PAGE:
Which tips would you recommend to your colleagues in your industry to help them to thrive and not “burn out”?
Burnout is real. Leading a start-up can be lonely and stressful. What keeps me going is exercise and spending time with friends and family. I also think its critical to control the controllable to help offset the lack of control you have in a startup. If you limit the variables outside of work, you will be better prepared to deal with the invariables during your work day.
What are the most common mistakes you have seen CEOs & founders make when they start a business? What can be done to avoid those errors?
It’s hard to build big businesses as a gap in a market. Make sure you’re building a market in a gap.
In your experience, which aspect of running a company tends to be most underestimated? Can you explain or give an example?
That it’s fun. It’s not. The stress is so personal and you carry a disproportionate amount of weight of the success of the company and stress on yourself. If you don’t figure out how to manage that, it can be really destructive in other parts of your life.
The best advice I can give is to trust the process. Don’t don’t allow the Gartner Hype Cycle “trough of disillusionment” impact you more than it deserves. See the signs early and don’t over react.
Ok super. Here is the main question of our interview. What are your “5 Things I Wish Someone Told Me Before I Began Leading My Company”? Please share a story or an example for each.
- Overhire early. A good idea without talent is just an idea; but a good idea with talent can change the world.
- You don’t have to be perfect early. You don’t have to make execute to perfection in the early stages. As long as you’re focused on the right foundational things, the numbers will come.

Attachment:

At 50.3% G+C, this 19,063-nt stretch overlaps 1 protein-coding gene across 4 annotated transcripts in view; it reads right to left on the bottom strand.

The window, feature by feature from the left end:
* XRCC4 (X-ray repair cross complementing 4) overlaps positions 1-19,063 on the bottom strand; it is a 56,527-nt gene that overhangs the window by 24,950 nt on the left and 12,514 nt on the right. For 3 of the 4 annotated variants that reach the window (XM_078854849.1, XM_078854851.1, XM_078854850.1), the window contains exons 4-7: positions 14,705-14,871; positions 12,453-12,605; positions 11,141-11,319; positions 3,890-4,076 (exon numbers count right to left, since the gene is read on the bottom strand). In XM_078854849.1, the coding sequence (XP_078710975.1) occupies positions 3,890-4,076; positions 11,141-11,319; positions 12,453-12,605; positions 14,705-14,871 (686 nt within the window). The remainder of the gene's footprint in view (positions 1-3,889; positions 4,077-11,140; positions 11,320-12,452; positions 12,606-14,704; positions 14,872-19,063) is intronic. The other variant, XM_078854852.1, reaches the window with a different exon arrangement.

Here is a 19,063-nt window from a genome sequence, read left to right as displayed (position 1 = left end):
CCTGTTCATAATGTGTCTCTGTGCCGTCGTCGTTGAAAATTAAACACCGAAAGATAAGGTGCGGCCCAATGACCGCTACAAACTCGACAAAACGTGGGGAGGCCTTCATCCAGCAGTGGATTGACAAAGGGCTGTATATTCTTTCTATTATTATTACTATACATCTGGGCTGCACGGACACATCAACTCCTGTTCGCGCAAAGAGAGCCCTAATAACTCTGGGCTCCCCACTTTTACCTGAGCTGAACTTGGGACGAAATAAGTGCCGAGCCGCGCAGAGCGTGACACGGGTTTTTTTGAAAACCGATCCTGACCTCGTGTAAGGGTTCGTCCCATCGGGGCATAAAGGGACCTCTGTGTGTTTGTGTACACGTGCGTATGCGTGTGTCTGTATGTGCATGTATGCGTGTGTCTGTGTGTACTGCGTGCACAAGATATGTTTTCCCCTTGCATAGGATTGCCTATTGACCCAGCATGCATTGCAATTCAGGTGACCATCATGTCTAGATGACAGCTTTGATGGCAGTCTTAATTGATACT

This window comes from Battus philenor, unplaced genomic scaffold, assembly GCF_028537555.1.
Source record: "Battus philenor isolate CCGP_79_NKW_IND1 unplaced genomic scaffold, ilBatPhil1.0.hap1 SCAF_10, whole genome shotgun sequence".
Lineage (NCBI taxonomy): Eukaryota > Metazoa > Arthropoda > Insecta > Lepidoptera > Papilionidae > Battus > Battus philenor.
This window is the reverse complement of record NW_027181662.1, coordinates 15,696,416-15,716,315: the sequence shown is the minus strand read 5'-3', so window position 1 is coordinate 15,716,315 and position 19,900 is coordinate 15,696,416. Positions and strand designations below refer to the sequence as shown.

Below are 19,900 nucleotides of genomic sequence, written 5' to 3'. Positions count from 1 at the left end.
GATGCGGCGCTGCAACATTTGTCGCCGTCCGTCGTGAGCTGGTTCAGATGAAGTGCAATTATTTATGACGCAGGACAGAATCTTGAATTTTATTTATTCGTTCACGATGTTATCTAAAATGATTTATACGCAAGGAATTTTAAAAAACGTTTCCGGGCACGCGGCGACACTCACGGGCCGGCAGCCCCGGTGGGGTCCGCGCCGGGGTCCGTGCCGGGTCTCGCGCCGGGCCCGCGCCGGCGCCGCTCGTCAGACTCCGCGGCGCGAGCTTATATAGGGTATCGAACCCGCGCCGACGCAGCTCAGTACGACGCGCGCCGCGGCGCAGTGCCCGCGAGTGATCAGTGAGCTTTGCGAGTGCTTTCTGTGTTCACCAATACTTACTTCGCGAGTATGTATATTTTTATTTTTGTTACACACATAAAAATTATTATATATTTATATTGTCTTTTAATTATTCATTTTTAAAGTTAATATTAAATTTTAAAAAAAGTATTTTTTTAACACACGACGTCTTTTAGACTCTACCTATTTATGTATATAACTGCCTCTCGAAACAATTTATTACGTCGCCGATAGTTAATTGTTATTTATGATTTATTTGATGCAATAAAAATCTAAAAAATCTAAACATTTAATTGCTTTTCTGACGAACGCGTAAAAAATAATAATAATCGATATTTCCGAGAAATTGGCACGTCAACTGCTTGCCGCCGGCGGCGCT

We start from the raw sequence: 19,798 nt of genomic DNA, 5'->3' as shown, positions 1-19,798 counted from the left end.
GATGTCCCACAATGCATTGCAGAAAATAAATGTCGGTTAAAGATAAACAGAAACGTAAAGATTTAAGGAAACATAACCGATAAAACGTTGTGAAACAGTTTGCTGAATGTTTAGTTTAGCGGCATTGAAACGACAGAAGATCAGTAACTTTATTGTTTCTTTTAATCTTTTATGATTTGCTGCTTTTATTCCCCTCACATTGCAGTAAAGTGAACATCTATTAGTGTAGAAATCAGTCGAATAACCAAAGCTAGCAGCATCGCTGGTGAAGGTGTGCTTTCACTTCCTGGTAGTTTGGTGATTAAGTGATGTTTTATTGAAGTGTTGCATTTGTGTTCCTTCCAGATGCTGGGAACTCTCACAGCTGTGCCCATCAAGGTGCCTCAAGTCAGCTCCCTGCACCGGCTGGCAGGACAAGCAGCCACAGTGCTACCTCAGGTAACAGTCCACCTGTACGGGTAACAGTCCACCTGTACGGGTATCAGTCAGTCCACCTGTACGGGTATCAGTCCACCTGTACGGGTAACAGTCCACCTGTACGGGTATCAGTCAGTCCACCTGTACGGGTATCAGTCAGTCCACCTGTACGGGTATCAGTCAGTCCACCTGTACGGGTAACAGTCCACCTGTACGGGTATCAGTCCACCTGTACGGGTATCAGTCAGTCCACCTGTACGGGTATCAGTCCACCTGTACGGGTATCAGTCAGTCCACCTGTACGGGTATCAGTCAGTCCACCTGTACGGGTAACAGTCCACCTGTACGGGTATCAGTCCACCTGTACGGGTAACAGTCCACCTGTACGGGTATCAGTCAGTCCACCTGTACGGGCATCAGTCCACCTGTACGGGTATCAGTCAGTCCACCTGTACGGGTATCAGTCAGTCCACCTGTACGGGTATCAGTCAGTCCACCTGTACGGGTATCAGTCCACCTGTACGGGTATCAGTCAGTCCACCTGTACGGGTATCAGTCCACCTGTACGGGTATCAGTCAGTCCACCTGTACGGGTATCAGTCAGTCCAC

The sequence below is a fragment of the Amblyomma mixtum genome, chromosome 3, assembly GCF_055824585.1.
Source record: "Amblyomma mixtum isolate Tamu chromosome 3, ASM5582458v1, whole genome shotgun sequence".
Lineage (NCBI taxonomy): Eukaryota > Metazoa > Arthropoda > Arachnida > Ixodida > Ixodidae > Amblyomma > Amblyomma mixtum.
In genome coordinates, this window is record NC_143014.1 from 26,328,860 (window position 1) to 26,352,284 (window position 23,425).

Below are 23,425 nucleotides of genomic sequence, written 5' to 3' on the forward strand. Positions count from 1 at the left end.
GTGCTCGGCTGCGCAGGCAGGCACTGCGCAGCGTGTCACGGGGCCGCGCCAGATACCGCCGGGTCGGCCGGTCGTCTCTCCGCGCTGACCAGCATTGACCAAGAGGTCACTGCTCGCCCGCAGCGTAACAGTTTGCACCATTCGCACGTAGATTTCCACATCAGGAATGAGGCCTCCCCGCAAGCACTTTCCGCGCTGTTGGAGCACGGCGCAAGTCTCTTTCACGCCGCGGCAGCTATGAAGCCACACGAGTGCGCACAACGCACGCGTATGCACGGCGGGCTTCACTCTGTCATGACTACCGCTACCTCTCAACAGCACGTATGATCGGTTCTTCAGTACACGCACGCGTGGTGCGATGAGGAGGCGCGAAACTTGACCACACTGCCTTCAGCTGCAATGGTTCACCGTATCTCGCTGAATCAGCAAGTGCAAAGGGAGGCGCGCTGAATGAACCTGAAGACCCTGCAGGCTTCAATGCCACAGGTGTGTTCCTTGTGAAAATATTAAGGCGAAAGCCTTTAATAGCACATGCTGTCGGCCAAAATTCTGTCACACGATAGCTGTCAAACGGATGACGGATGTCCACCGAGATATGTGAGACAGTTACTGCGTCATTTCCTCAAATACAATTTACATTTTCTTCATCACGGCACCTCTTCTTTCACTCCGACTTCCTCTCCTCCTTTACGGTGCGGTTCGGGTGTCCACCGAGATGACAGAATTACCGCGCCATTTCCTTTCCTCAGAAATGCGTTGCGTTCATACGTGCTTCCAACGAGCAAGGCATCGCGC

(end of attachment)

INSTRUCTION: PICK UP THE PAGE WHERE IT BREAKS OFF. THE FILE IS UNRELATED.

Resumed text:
- Don’t spend on money on dumb things. At the top of that list would be conferences and fancy offices but I disagree with Cuban…swag is good.
- Trust the process. In my early years I put so much pressure on myself because I thought this was going to be the only shot to create a transformational company. We don’t often times equate patience with startups but a little pacing will go a long way. .
- Fail fast. When something isn’t working, rapidly identify that and take immediate action.
You are a person of great influence. If you could start a movement that would bring the most amount of good to the most amount of people, what would that be? You never know what your idea can trigger. :-)
The world is so messed up and there’s so much anger and time spent on the wrong things. If we could focus on using technology to create a KPI to drive global kindness, and find tools to help us accomplish this, that would be it.A global kindness index and hold us all accountable like we do with a credit score.
How can our readers further follow you online?
This was very inspiring. Thank you so much for the time you spent with this!